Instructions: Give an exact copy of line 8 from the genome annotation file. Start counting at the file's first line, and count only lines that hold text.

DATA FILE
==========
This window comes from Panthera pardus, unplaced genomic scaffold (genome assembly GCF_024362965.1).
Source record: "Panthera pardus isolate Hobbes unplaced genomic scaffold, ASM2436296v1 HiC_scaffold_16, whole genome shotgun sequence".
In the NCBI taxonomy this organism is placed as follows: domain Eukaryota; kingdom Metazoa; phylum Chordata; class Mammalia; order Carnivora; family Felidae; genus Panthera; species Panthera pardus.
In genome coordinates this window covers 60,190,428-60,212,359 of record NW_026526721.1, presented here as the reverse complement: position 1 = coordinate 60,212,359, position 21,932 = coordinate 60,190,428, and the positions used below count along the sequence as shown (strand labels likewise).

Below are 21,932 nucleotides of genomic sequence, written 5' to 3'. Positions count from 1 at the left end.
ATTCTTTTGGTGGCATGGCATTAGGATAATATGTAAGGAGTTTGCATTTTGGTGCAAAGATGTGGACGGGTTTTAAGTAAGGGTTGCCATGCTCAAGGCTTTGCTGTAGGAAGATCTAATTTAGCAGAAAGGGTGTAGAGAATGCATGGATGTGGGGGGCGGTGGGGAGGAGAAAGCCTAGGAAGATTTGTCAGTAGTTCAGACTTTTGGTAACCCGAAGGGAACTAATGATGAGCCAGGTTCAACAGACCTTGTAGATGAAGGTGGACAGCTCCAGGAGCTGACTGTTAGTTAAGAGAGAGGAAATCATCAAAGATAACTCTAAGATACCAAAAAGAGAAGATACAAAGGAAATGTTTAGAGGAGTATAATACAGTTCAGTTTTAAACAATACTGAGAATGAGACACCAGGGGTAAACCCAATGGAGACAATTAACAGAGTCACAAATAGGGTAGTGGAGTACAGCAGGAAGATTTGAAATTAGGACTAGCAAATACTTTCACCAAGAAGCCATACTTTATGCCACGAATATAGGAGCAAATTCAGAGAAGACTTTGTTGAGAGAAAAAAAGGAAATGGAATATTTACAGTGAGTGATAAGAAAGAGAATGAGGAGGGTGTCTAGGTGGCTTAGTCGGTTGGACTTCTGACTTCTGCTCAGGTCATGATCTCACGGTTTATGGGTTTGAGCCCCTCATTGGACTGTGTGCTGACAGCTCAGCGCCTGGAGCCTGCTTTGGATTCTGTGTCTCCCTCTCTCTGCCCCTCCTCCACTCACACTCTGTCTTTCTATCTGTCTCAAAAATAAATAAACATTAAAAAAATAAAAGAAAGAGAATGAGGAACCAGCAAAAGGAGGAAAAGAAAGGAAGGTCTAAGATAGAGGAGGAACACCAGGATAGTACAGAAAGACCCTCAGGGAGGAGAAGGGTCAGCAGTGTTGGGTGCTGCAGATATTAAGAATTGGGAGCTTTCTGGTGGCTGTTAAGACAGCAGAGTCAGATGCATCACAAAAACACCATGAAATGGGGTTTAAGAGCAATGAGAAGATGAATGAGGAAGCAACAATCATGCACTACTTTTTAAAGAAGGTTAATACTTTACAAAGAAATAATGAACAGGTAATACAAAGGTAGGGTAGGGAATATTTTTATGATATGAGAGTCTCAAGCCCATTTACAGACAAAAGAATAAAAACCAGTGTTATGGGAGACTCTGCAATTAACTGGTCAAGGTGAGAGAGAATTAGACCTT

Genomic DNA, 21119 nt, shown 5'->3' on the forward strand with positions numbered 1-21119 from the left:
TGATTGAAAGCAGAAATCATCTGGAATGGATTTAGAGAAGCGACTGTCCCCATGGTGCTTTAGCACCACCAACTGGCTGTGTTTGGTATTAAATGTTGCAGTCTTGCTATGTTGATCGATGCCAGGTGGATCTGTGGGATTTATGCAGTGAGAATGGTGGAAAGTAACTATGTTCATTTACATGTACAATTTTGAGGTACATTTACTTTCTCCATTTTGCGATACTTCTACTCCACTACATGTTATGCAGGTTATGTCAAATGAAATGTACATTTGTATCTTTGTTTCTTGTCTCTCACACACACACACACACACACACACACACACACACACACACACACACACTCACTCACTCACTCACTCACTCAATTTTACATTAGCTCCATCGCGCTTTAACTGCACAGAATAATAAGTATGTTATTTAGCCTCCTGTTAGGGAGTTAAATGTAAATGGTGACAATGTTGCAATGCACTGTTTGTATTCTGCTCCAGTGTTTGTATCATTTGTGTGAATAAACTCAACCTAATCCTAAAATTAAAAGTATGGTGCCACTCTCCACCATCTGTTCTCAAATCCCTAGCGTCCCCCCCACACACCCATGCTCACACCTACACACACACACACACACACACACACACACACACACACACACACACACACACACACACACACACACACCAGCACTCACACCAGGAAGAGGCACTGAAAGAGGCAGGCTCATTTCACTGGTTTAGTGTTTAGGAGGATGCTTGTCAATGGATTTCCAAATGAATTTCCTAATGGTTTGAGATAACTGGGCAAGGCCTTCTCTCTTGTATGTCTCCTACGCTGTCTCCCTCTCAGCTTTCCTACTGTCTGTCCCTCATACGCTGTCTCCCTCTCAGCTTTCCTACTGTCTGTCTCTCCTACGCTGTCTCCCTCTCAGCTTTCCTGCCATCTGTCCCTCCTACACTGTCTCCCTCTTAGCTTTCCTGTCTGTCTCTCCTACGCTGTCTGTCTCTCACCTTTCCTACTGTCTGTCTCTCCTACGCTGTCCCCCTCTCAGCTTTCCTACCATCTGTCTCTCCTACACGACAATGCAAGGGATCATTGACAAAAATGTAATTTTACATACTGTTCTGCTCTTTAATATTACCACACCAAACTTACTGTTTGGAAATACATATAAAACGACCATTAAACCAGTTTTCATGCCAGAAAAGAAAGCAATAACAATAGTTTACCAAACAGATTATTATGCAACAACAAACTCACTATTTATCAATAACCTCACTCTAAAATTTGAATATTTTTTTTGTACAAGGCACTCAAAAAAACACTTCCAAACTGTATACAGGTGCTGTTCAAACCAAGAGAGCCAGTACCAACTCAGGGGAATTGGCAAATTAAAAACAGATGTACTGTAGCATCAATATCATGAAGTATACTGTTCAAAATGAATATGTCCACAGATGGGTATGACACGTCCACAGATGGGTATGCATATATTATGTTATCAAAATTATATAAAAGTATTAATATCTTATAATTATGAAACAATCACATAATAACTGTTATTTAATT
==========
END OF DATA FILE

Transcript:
TGATTGAAAGCAGAAATCATCTGGAATGGATTTAGAGAAGCGACTGTCCCCATGGTGCTTTAGCACCACCAACTGGCTGTGTTTGGTATTAAATGTTGCAGTCTTGCTATGTTGATCGATGCCAGGTGGATCTGTGGGATTTATGCAGTGAGAATGGTGGAAAGTAACTATGTTCATTTACATGTACAATTTTGAGGTACATTTACTTTCTCCATTTTGCGATACTTCTACTCCACTACATGTTATGCAGGTTATGTCAAATGAAATGTACATTTGTATCTTTGTTTCTTGTCTCTCACACACACACACACACACACACACACACACACACACACACACACACACTCACTCACTCACTCACTCACTCAATTTTACATTAGCTCCATCGCGCTTTAACTGCACAGAATAATAAGTATGTTATTTAGCCTCCTGTTAGGGAGTTAAATGTAAATGGTGACAATGTTGCAATGCACTGTTTGTATTCTGCTCCAGTGTTTGTATCATTTGTGTGAATAAACTCAACCTAATCCTAAAATTAAAAGTATGGTGCCACTCTCCACCATCTGTTCTCAAATCCCTAGCGTCCCCCCCACACACCCATGCTCACACCTACACACACACACACACACACACACACACACACACACACACACACACACACACACACACACACACACACCAGCACTCACACCAGGAAGAGGCACTGAAAGAGGCAGGCTCATTTCACTGGTTTAGTGTTTAGGAGGATGCTTGTCAATGGATTTCCAAATGAATTTCCTAATGGTTTGAGATAACTGGGCAAGGCCTTCTCTCTTGTATGTCTCCTACGCTGTCTCCCTCTCAGCTTTCCTACTGTCTGTCCCTCATACGCTGTCTCCCTCTCAGCTTTCCTACTGTCTGTCTCTCCTACGCTGTCTCCCTCTCAGCTTTCCTGCCATCTGTCCCTCCTACACTGTCTCCCTCTTAGCTTTCCTGTCTGTCTCTCCTACGCTGTCTGTCTCTCACCTTTCCTACTGTCTGTCTCTCCTACGCTGTCCCCCTCTCAGCTTTCCTACCATCTGTCTCTCCTACACGACAATGCAAGGGATCATTGACAAAAATGTAATTTTACATACTGTTCTGCTCTTTAATATTACCACACCAAACTTACTGTTTGGAAATACATATAAAACGACCATTAAACCAGTTTTCATGCCAGAAAAGAAAGCAATAACAATAGTTTACCAAACAGATTATTATGCAACAACAAACTCACTATTTATCAATAACCTCACTCTAAAATTTGAATATTTTTTTTGTACAAGGCACTCAAAAAAACACTTCCAAACTGTATACAGGTGCTGTTCAAACCAAGAGAGCCAGTACCAACTCAGGGGAATTGGCAAATTAAAAACAGATGTACTGTAGCATCAATATCATGAAGTATACTGTTCAAAATGAATATGTCCACAGATGGGTATGACACGTCCACAGATGGGTATGCATATATTATGTTATCAAAATTATATAAAAGTATTAATATCTTATAATTATGAAACAATCACATAATAACTGTTATTTAATT